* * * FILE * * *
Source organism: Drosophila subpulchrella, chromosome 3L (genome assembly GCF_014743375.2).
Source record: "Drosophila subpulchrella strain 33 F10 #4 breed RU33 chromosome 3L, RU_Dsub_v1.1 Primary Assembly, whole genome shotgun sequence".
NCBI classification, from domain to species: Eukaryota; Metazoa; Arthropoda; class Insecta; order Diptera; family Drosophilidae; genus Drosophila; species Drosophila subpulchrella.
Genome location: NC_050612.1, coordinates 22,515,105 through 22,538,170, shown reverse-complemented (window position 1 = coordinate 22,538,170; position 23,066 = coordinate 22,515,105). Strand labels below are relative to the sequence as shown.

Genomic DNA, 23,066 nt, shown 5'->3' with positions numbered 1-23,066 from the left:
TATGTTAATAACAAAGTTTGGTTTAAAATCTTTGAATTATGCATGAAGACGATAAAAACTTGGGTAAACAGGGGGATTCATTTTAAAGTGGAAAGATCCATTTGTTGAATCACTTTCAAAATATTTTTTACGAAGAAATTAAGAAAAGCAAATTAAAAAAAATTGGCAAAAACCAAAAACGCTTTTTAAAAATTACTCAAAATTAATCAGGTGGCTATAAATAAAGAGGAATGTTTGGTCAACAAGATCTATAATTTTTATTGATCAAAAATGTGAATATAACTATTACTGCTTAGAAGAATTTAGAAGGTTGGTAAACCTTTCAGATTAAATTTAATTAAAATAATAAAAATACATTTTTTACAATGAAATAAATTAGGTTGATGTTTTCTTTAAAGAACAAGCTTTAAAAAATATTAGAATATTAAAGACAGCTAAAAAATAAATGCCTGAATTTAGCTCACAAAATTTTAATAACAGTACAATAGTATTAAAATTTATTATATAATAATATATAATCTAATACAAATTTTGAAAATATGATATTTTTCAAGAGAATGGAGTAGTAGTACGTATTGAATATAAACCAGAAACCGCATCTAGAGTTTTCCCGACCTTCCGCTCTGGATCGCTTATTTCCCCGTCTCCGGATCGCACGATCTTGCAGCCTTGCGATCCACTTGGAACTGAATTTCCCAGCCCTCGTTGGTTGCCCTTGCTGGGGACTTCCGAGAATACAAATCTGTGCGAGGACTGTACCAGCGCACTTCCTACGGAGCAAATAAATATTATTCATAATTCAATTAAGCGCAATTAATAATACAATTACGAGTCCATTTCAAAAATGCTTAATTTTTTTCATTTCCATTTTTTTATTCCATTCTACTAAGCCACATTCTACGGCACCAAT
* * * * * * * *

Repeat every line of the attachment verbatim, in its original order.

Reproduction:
Source organism: Drosophila subpulchrella, chromosome 3L (genome assembly GCF_014743375.2).
Source record: "Drosophila subpulchrella strain 33 F10 #4 breed RU33 chromosome 3L, RU_Dsub_v1.1 Primary Assembly, whole genome shotgun sequence".
NCBI classification, from domain to species: Eukaryota; Metazoa; Arthropoda; class Insecta; order Diptera; family Drosophilidae; genus Drosophila; species Drosophila subpulchrella.
Genome location: NC_050612.1, coordinates 22,515,105 through 22,538,170, shown reverse-complemented (window position 1 = coordinate 22,538,170; position 23,066 = coordinate 22,515,105). Strand labels below are relative to the sequence as shown.

Genomic DNA, 23,066 nt, shown 5'->3' with positions numbered 1-23,066 from the left:
TATGTTAATAACAAAGTTTGGTTTAAAATCTTTGAATTATGCATGAAGACGATAAAAACTTGGGTAAACAGGGGGATTCATTTTAAAGTGGAAAGATCCATTTGTTGAATCACTTTCAAAATATTTTTTACGAAGAAATTAAGAAAAGCAAATTAAAAAAAATTGGCAAAAACCAAAAACGCTTTTTAAAAATTACTCAAAATTAATCAGGTGGCTATAAATAAAGAGGAATGTTTGGTCAACAAGATCTATAATTTTTATTGATCAAAAATGTGAATATAACTATTACTGCTTAGAAGAATTTAGAAGGTTGGTAAACCTTTCAGATTAAATTTAATTAAAATAATAAAAATACATTTTTTACAATGAAATAAATTAGGTTGATGTTTTCTTTAAAGAACAAGCTTTAAAAAATATTAGAATATTAAAGACAGCTAAAAAATAAATGCCTGAATTTAGCTCACAAAATTTTAATAACAGTACAATAGTATTAAAATTTATTATATAATAATATATAATCTAATACAAATTTTGAAAATATGATATTTTTCAAGAGAATGGAGTAGTAGTACGTATTGAATATAAACCAGAAACCGCATCTAGAGTTTTCCCGACCTTCCGCTCTGGATCGCTTATTTCCCCGTCTCCGGATCGCACGATCTTGCAGCCTTGCGATCCACTTGGAACTGAATTTCCCAGCCCTCGTTGGTTGCCCTTGCTGGGGACTTCCGAGAATACAAATCTGTGCGAGGACTGTACCAGCGCACTTCCTACGGAGCAAATAAATATTATTCATAATTCAATTAAGCGCAATTAATAATACAATTACGAGTCCATTTCAAAAATGCTTAATTTTTTTCATTTCCATTTTTTTATTCCATTCTACTAAGCCACATTCTACGGCACCAAT